Aleksandr Podrabinek: The Wagner Mutiny – a Halfway Revolt

24 June 2023

By Aleksandr Podrabinek

 Source: Radio Svoboda

About 400 years ago, the English poet John Harington wrote, “Treason doth never prosper, what’s the reason? For if it prosper, none dare call it Treason.” Today, therefore, it is entirely appropriate to speak of an attempted military revolt in Russia, and what happens tomorrow, we shall see. Events unfolded swiftly but predictably. The Wagner private military company [PMC] cultivated by the Kremlin for its dirty deeds got out of hand. The company’s leader, Evgeny Prigozhin, says he has 25,000 fighters. Most of them are mercenaries—war-loving adventure seekers. The army also includes quite a few prisoners hired for the war.

On Saturday, 24 June, Wagner men already controlled Rostov-on-Don and, evidently, Voronezh, while a column of approximately 400 military vehicles was moving toward Moscow. On Saturday evening, they were already 200 kilometers from the capital, but they halted and turned back. As has been reported, acting as intermediary between Prigozhin and Vladimir Putin was Belarussian dictator Aleksandr Lukashenko. Evidently, Prigozhin received guarantees of safety for his army and himself personally. He himself attributed the revolt to the federal regime’s intention to disband the Wagner PMC.

One can only guess what lies hidden behind this whole story. Prigozhin has to be backed by high-placed Moscow politicians; otherwise he wouldn’t have been given the resources he now possesses. The intrigue is whether he is now continuing to be run by the people who created him or has gone rogue. The situation has been defused but not resolved completely. The Wagner PMC has retreated but retains its military capability and continues to present a threat to the federal regime. Kremlin courtiers will still probably have to choose which side to take. This will scarcely be a morally difficult choice for them; all they care about is guessing correctly and changing masters in time.

True, some in Moscow believe that this is a revolt in quotes, that it was all played out according to a preset scenario. That’s possible but unlikely. The conspirological consciousness engendered by the shortage of accurate information, the closed nature of the regime, and society’s decades of alienation from politics easily accepts the idea that it was all thought through, set up, and predetermined in advance. Putin has no obvious motives for acting out that kind of performance. People say that this way he can improve his popularity on the eve of the upcoming elections. But they forget that under strict authoritarianism he has no need at all of popularity, and we haven’t had elections for a very long time, just the pretence of them.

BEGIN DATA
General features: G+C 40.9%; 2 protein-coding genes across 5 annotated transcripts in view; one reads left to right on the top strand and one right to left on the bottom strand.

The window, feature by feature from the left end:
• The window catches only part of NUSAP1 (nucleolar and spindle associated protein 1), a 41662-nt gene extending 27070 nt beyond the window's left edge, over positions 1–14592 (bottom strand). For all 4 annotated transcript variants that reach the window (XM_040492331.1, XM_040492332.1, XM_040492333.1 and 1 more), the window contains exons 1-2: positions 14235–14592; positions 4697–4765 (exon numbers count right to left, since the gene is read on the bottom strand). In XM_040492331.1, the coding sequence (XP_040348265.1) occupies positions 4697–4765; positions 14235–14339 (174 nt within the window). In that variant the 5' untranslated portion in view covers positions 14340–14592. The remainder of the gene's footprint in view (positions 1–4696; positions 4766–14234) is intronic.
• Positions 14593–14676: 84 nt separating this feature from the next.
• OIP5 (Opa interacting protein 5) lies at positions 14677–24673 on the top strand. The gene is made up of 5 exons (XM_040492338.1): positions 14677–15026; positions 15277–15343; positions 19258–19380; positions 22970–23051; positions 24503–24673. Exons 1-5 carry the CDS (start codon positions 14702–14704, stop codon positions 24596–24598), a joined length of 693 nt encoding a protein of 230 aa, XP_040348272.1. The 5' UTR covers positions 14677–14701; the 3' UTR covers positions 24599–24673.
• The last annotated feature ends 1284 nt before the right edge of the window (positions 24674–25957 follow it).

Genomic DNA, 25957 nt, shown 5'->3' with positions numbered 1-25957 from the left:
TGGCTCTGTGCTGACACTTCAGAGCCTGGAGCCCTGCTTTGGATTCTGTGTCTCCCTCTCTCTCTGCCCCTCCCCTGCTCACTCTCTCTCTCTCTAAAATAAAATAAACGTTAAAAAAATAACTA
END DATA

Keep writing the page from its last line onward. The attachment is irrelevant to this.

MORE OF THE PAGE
The fact that the regime took the threats seriously is attested to by the immediate flight to other countries of the planes of oligarchs and highly placed officials. Whether they flew empty or with passengers is still unclear. Military equipment on the streets, the declared emergency, and the erection of defensive fortifications at the entrances to Moscow also speak to the gravity of the events, their very real nature.

Overall, the situation in Moscow is calm. As usual, the people are silent. And truth be told, why should they shout, get excited, or take anyone’s side? Ordinary people don’t take part in gang wars. Yet again, the spiders in the jar are fighting to the death, and this time, apparently, quite seriously, prepared to spill blood. Sensible people have no reason whatsoever to support either side. A plague on both your houses! It is for this reason that Russia is not now threatened by civil war. There aren’t enough people in the country gripped by an idea they wouldn’t mind giving their life for. No one is going to fight voluntarily for other people’s business interests except for the “dogs of war” and prisoners buying themselves a pardon. So that the revolt will either remain that, a failed revolt, or else it will be a successful military coup but not turn into a civil war. Most people have entirely different interests.

The Kremlin is hardly going to draw the proper conclusions for itself from these events. Actually, there is one main conclusion: irremovability of power leads to the country’s destabilization and the degradation of state institutions. Until power starts being transferred into other hands by normal—law-based and democratic—means, people will definitely show up prepared to achieve political success by military force or criminal methods. That is, they will get what they want using the same instruments used by the regime itself.

Translated by Marian Schwartz

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